Oregon Butte


Forest Service Trail #3113

Why? Views from the highest spot in the wilderness

Season: July through September

Ease: Moderate. It’s 2.2 miles and 800 feet up to the lookout from the Teepee Trailhead.

If you want to see the Wenaha Tucannon wilderness the easy way, hike to Oregon Butte. From there you can see most of the area’s high country, and a bit of its low. With a map or the lookout’s fire locator, you can identify the drainages, ridges and peaks of the Wenaha-Tucannon. In fact, the fire locator makes it almost impossible to mess up when you lay down your map.

According to the couple that peopled the lookout for many years, on clear nights it’s possible to see the clock tower on the WSU campus (not well enough to tell time, however), Mts. Rainer and Adams, and the green flash that precedes a sunset. On a clear Forth of July, fireworks from Enterprise, Joseph, Flora, the Tri-cities and Pullman are visible.

The trail to Oregon Butte is well used, soft and dusty with lots of dry horse manure. Most of the time it passes through the woods, though there are occasional views back toward the trailhead at the start, and of your destination later on. It detours around the first hilltop, then climbs West Butte Ridge. Just before the top of West Butte, the trail divides. The right fork goes over the top of the butte, as seen on the topo, and the left stays below it. They join at the saddle between West and Oregon Buttes. The lookout on the latter is visible now and again in open areas, but not after you start the climb up Oregon Butte.

The lookout itself is on a short spur up off the main trail. Because the hike to the butte is short, you’ve time to explore the surrounding area even if you just day-hike to it. If you like to bushwhack I suggest exploring the smaller of the two Grizzly Bear Ridges in this small wilderness. This one juts out to the southeast from Oregon Butte. You can wander most of its length until a deep gully stops all but the most agile. Oregon Butte has several campsites, one of which sits on the saddle and offers views of both sunrises and sunsets.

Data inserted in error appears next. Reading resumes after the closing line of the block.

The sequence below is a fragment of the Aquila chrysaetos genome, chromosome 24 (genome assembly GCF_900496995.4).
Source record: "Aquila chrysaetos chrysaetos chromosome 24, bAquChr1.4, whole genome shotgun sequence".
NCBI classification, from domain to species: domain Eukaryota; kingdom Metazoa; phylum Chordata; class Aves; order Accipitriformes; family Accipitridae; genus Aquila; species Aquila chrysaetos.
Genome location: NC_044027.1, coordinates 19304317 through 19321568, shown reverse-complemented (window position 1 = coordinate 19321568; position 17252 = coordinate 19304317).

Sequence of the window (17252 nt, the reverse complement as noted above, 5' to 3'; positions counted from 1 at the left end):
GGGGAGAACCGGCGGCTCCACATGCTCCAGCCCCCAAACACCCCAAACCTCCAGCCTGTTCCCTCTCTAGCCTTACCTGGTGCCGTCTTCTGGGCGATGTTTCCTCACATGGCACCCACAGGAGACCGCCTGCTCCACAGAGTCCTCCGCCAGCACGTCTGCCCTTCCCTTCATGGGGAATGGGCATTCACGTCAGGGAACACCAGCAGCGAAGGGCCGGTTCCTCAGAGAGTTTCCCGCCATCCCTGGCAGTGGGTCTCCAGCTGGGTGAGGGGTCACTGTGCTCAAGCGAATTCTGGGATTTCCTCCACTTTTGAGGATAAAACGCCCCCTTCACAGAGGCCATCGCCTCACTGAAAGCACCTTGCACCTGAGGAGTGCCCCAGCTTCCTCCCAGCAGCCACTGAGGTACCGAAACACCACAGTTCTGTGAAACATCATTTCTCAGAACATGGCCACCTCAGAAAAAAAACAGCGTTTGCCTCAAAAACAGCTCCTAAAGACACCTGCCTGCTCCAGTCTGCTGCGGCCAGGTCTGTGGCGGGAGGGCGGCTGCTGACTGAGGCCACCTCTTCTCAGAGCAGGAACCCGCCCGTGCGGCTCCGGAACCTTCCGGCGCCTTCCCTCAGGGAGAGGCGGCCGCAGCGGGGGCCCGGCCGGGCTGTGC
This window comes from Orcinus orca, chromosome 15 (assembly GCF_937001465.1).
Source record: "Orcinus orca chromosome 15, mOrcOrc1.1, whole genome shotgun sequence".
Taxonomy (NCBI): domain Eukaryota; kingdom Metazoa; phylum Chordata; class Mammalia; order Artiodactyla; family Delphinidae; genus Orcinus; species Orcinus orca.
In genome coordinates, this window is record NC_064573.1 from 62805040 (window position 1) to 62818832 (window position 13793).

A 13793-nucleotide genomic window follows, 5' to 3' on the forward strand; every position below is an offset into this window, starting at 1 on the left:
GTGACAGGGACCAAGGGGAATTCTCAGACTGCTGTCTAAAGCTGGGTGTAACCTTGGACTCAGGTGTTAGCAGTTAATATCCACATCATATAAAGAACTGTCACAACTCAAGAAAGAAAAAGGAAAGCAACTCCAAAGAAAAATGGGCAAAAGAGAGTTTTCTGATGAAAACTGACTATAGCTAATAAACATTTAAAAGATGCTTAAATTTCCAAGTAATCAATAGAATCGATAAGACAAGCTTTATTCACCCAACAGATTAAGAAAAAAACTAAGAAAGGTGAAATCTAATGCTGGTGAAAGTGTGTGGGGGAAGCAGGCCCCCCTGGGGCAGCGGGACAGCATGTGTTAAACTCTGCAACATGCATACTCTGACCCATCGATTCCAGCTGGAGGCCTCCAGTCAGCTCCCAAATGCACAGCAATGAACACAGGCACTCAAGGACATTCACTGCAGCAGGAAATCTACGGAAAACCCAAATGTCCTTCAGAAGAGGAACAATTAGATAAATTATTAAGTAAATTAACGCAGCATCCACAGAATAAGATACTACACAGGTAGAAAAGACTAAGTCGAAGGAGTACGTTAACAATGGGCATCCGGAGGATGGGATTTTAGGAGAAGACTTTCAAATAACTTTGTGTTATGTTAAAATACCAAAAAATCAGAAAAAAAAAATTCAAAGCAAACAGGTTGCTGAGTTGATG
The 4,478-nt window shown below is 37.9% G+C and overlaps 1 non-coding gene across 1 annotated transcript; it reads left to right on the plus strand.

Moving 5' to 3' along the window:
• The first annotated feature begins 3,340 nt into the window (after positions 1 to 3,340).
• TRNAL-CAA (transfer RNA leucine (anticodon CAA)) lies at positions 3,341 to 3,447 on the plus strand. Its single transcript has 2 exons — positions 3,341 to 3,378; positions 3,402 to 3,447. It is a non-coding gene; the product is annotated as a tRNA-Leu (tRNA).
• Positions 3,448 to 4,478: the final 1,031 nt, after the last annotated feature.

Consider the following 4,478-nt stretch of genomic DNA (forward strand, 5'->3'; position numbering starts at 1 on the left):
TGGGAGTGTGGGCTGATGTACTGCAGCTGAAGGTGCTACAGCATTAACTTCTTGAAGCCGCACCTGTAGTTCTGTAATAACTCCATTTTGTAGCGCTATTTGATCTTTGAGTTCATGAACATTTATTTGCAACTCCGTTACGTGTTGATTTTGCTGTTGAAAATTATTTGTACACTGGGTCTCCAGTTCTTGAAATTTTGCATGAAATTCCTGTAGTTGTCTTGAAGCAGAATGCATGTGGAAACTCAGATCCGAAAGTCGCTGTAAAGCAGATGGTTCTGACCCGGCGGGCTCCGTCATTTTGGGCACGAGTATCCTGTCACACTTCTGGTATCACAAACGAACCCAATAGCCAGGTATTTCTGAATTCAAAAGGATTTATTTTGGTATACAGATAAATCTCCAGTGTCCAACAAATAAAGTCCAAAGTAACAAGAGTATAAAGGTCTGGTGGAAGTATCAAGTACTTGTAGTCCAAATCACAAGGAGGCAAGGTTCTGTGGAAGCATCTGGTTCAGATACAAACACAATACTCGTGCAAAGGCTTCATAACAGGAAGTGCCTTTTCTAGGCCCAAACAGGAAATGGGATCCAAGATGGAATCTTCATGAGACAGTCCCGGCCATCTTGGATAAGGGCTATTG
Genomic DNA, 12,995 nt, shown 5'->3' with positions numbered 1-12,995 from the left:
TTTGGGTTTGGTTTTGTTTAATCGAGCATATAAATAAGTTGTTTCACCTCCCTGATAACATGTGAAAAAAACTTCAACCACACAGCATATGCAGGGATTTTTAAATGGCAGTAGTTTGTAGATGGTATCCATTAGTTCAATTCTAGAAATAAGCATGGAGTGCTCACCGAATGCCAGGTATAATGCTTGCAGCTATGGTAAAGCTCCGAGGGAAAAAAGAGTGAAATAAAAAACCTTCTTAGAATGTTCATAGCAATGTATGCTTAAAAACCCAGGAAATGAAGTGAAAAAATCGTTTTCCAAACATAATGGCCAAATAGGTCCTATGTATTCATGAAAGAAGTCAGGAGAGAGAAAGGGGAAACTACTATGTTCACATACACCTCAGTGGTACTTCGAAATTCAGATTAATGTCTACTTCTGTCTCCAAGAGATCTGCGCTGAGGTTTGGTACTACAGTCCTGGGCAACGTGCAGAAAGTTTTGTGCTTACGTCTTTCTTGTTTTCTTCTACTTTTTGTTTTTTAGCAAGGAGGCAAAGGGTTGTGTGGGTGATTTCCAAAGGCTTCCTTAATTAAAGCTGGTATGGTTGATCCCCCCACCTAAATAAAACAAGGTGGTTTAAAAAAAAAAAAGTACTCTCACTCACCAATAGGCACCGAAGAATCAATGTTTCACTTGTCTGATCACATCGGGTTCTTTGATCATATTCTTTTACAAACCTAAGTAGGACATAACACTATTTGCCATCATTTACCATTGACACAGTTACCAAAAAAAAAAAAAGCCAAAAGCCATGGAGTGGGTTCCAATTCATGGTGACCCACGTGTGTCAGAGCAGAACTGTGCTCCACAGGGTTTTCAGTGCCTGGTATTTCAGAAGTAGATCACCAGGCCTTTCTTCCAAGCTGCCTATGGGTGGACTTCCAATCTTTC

Unfortunately, the trail to toward Weller goes through it. If you camp at the Butte take an empty gallon milk jug or two. The spring is a long way downhill from most of the campsites.

Trail Note: In addition to the fork in the trail below the top of West Butte, the trail forks after Oregon Spring, where water is accessible in a huge hollowed out log. The right will head you to the lookout. (It’s actually a connector to the Smooth Ridge trail (hike 7) which has a spur to the lookout on the right further up. The Smooth Ridge trail will eventually start down while the spur doesn’t. The lookout trail is along the ridge line so it’s easy to see where you’re going after a bit.

Directions: Turn left off Highway 12 about 4 miles west of Pomeroy at milepost 399 onto Tatman Mt. Road. Turn right onto the Blind Grade 6.3 miles later and left when it ends at the Tucannon River. In about 11 miles turn right onto road 4620 and follow it up the hill to the right about 1 mile later. Turn left at the monument in the road 3 miles later and left onto Road 4608 11 miles later, just before Godman. Teepee trailhead is at this road’s end, about 6 ½ miles in (Stay right at the 3-way fork about 3-4 miles in).

Information: Pomeroy Ranger District, UNF, (509) 843-1891.

Maps: USGS Oregon Butte, Washington; Forest Service Wenaha Tucannon Wilderness Map.

Connections: Oregon Butte is a good take off spot for a backpack, or a good base camp. You can hike north, toward Diamond Peak along the Mt. Misery Trail, or south along the Smooth Ridge Trail toward Weller Butte, a hike that starts with a descent around the side of Oregon Butte, across a saddle and past Danger Point. If you’ve 5 days and the legs for a 45-mile trip, you might repeat a trip I made: from Oregon Butte over to Weller Butte and along the Smooth Ridge Trail down to the Wenaha River, along the Wenaha to Crooked, then Third and Trout Creeks to Indian Corral and back to the Teepee Trailhead along the Mount Misery Trail.